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Sweden closes its eyes to the crime problem

Rival gangs have been fighting wars in Sweden over their criminal territories for years. In Stockholm, Malmö and Gothenburg shootings and bomb explosions are almost part of everyday life. The way in which Sweden is debating these developments better explains how things could turn out to be, as many of the debaters feel. The numbers and statistics as well as the associated interpretations are as diverse as the country itself tries so desperately to be.

Overall, according to official statistics, the number of crimes in Sweden has risen in recent years. From around 1,370,000 in 2010 to more than 1,550.00 last year. Especially in the area of ​​"murder, manslaughter and deadly attack" the number of acts has gone up: in 2010 there were 329 such cases, in 2018 there were 449. Last year there were more than 300 shootings in the whole country, in which 45 people were killed.

Problems were ignored
However, in Malmö, the number of shootings in 2018 should have fallen. According to statistics published in September, there were 65 shootings in 2017 in the metropolis known far beyond the Swedish borders as a problem city. Thirty-five people were injured and seven were killed. This year it was (until September 1) 22 shootings in which ten people were injured and three were killed. The different numbers could, according to an article in the text, be based on different definitions.

Sweden has long been the proof that problems do not disappear just because you close your eyes to them. Probably in no other country in the world did the elites so consistently try to ignore the problem of immigration. Connections between criminal offenses and the origin, or the ethno-cultural background of the offenders are disguised in the alleged left-liberal pre-eminence consistently and intentionally from above.

The police and the state in Sweden did not register the religion or the ethnicity of the suspects. Self-proclaimed fact-checkers from left-liberal journalism therefore gladly resort to the trick of dismissing critical reports about immigrant crime in the country as "fake news," since the allegations made in it can not be substantiated by hard numbers. Thus, German media also follows the official statement to the Swedish police, known as Code 291 : "Nothing should be leaked out." This applies in particular to acts in which asylum seekers are involved.

Unrequited, submissive love
The mostly social-democratic parliamentary monarchy is also one of the pioneers in Europe against so-called hate speech on the Internet. The "Hets mot folkgrupp" ("incitement against ethnic groups") law is intended to bring to justice all those who express themselves in supposedly inappropriate ways about immigrants or Islam. It mostly aims at pensioners.

Older people who grew up in the liberal Swedish democracy and still believe that the old principles of freedom of expression would still apply there and on the internet. Incidentally, the Swedish media almost exclusively use the abbreviation "HMF" for the law, since there are so many complaints and accusations on the basis of the relatively new paragraph that the abbreviation makes the work much easier for journalists. The exorbitant tolerance imposed by the Swedish state on migrants has not benefited the country.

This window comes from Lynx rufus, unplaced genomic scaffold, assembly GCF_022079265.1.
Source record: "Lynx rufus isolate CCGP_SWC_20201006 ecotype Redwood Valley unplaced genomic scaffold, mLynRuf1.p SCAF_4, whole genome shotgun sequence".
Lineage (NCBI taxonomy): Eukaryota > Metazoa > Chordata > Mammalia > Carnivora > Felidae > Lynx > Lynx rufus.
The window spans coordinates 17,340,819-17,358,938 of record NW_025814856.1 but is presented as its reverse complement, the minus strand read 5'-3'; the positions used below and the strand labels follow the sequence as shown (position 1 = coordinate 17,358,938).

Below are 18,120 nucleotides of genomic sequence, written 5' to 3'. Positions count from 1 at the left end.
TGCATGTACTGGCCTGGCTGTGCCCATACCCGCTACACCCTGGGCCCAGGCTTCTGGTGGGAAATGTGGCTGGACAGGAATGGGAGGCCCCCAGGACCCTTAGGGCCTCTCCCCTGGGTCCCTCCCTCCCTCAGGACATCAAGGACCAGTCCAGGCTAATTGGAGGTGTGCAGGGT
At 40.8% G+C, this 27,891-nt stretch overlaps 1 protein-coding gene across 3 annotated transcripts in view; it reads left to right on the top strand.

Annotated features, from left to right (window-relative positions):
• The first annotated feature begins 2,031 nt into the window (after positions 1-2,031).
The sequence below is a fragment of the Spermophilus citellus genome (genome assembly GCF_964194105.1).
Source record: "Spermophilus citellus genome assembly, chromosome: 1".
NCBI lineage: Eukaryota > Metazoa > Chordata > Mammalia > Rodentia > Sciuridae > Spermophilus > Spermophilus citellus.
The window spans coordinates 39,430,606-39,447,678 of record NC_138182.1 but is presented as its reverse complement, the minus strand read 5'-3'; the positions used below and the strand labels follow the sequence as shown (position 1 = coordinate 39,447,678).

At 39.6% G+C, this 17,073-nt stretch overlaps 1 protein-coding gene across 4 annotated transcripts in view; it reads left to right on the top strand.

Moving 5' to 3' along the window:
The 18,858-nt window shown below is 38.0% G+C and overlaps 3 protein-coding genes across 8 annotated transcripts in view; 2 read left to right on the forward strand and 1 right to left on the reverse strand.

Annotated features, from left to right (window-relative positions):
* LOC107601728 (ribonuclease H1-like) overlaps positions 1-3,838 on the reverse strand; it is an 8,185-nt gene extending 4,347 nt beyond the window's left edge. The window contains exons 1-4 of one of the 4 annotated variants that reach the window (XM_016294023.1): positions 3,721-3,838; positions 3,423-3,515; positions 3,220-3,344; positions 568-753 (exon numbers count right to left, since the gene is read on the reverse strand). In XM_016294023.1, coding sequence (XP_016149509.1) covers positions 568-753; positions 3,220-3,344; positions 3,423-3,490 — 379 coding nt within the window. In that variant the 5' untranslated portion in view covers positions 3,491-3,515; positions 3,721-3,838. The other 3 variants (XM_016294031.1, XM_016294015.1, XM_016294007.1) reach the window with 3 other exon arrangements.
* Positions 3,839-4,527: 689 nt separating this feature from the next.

The subservient love for non-cultural immigrants, so typical of postmodern Europeans, once again remains largely unrequited. As so often and probably not entirely wrongly, it is, above all, perceived as a weakness by the so beloved, and thus profoundly despised. Gang rapes, juvenile delinquency and violent Islamists are increasingly shaping the image that many, especially abroad, have of today's Sweden.

The blame is given to the Danes
Domestically, some still try to mince, relativise, or blame elsewhere for the massive denial of integration, especially of Muslim immigrants. When the Danish Minister of Justice, Søren Pape Poulsen, criticized Swedish migration policy in 2017 and identified it as a cause of high crime, Malmö Mayor Katrin Stjernfeldt Jammeh claims that it is the neighboring country itself that exports the criminal gangs to Sweden.

The Swedish government sees the rise in drug use as a cause of growing crime and the criminologist Manne Grell of the University of Malmö explains the rise in crime - politically correct, theoretically, fuzzy and unconcrete - with a "norm shift" in the criminal milieu.

In the meantime, the emperor is still standing stark naked in what is perhaps the most liberal of all kingdoms, and nobody wants to tell him. If he begins to shiver a little, an old Swedish social democrat just pushes him a little closer to the warming fire of the last bomb blast.

Junge Freiheit

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